Review: Americana folk singer Mark Erelli amps it up a notch
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Review: Americana folk singer Mark Erelli amps it up a notch

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Review: Americana folk singer Mark Erelli amps it up a notch

This cover image released by Soundly Music shows "Blindsided" by Mark Erelli.

Mark Erelli, “Blindsided" (Soundly Music)

Americana singer-songwriter Mark Erelli has turned things up a notch.

Stepping further away from the gentle folk balladry he's known for, Erelli on “Blindsided" makes an unapologetic nod to the Tom Petty school of rock, and for the most part he succeeds. He shines brightest when he has a good hook, which happens frequently on this album.

Erelli fronts a first-rate ensemble that's built around the spirited guitar work of Sadler Vaden, who backs Jason Isbell as part of the Grammy-winning 400 Unit and has lately ventured out on his own. Erelli's band alternately rocks and lends majesty to his more introspective musings.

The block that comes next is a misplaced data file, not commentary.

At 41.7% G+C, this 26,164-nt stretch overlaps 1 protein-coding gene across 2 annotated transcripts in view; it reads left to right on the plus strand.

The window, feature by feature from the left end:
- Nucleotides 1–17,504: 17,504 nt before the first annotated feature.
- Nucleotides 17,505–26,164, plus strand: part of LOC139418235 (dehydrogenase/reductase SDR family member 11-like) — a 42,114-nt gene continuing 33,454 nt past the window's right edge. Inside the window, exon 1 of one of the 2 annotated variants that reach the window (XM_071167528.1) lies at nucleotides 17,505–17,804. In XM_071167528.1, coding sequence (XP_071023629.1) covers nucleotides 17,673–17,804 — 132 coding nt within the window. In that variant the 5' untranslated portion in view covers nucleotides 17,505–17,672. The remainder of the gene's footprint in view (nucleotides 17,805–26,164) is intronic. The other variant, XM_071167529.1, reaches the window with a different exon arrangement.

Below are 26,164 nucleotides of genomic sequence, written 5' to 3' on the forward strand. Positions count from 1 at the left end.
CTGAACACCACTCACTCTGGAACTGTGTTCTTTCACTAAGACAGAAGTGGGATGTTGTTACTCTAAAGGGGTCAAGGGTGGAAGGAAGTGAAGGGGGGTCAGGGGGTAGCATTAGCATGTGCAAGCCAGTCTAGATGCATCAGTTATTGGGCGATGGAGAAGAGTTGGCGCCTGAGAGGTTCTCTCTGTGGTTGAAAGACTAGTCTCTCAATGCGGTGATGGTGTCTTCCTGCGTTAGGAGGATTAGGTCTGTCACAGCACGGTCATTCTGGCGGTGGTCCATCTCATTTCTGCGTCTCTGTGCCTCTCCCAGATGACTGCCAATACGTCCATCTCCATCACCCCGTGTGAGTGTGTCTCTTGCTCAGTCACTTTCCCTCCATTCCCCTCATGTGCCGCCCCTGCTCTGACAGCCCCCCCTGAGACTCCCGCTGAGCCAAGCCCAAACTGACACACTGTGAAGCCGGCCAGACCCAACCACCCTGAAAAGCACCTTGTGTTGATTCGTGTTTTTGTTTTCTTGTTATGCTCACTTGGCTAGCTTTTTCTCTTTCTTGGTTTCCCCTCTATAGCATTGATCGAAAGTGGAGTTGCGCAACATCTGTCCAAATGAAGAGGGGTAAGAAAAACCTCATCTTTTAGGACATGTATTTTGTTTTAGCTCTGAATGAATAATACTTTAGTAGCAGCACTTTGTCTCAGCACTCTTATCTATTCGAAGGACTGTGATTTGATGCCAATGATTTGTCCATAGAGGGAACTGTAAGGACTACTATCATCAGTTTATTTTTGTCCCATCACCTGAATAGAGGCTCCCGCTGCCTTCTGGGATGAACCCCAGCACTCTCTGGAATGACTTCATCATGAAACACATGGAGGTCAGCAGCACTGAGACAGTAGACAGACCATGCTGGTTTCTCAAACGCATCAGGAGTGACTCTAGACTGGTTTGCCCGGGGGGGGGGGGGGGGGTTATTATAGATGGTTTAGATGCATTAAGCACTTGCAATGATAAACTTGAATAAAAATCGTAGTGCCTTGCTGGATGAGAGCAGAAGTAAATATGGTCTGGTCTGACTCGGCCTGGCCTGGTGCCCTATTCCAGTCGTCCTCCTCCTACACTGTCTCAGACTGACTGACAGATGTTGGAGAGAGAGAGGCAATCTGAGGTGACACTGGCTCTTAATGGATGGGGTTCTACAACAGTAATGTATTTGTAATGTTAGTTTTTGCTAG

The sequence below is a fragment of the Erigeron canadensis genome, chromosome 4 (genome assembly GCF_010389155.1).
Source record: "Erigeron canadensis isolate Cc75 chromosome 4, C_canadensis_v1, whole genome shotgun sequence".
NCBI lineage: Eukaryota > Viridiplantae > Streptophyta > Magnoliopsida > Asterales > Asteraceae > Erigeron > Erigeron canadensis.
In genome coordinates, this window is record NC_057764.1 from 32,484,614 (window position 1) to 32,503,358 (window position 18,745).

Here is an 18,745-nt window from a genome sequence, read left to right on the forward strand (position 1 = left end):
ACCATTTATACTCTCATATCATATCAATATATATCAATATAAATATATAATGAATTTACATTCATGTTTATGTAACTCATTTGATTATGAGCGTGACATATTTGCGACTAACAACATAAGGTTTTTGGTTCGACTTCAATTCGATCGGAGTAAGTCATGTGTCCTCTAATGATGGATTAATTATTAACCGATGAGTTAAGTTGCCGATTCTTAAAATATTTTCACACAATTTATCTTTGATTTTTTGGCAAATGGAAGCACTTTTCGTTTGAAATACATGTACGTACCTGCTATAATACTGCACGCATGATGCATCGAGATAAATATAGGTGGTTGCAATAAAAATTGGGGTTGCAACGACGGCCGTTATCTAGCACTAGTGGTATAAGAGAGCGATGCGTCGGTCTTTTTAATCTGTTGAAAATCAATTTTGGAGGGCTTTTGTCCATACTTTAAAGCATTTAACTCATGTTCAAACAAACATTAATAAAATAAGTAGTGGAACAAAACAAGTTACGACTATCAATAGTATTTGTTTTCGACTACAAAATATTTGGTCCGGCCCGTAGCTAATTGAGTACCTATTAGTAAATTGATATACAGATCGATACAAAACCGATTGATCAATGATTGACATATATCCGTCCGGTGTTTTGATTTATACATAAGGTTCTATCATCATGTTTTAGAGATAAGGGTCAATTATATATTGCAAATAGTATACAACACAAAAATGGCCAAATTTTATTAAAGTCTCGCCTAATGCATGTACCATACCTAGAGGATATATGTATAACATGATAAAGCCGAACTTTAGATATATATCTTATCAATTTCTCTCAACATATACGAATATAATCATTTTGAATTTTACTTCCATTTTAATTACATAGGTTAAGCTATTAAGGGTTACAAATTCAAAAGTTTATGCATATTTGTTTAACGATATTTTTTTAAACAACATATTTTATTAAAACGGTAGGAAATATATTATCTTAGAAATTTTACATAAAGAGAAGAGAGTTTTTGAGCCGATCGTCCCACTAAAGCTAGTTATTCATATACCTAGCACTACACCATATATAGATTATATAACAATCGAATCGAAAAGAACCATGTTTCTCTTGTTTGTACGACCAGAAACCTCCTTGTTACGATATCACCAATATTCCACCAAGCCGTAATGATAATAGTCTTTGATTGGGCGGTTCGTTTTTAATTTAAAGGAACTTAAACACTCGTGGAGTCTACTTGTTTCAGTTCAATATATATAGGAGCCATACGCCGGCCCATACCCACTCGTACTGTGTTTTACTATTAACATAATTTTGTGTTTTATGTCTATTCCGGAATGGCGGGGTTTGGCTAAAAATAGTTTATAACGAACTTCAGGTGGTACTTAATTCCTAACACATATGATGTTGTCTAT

Erelli offers up his art with honesty and an earnestness that will surely earn him new followers. He's at his best on “The River Always Wins," which would be perfectly at home on a Petty album but rocks even if it's mildly derivative.

Erelli's songwriting can be too literal, and he sometimes lapses into clichés. On an otherwise interesting song called “Rose-Colored Rearview," for example, he muses about whether anyone but white men miss the good old days but damages the sentiment with a tired opening riff: “There was a time when we all watched the same screen, Springsteen was mainstream, everybody had a hungry heart."

Get it? References to Bruce Springsteen, evocative as they are, have been batted around pretty hard in recent years, and this one's more cloying than most.

But there is better material here. An elegant song called “The Western Veil" soars on the wings of jangly guitars, heartfelt vocals and soulful harmony lines, its lyrics unburdened by the trying-too-hard vibe.

Yep, that's the sweet spot right there. And there's enough of it to make this album matter.

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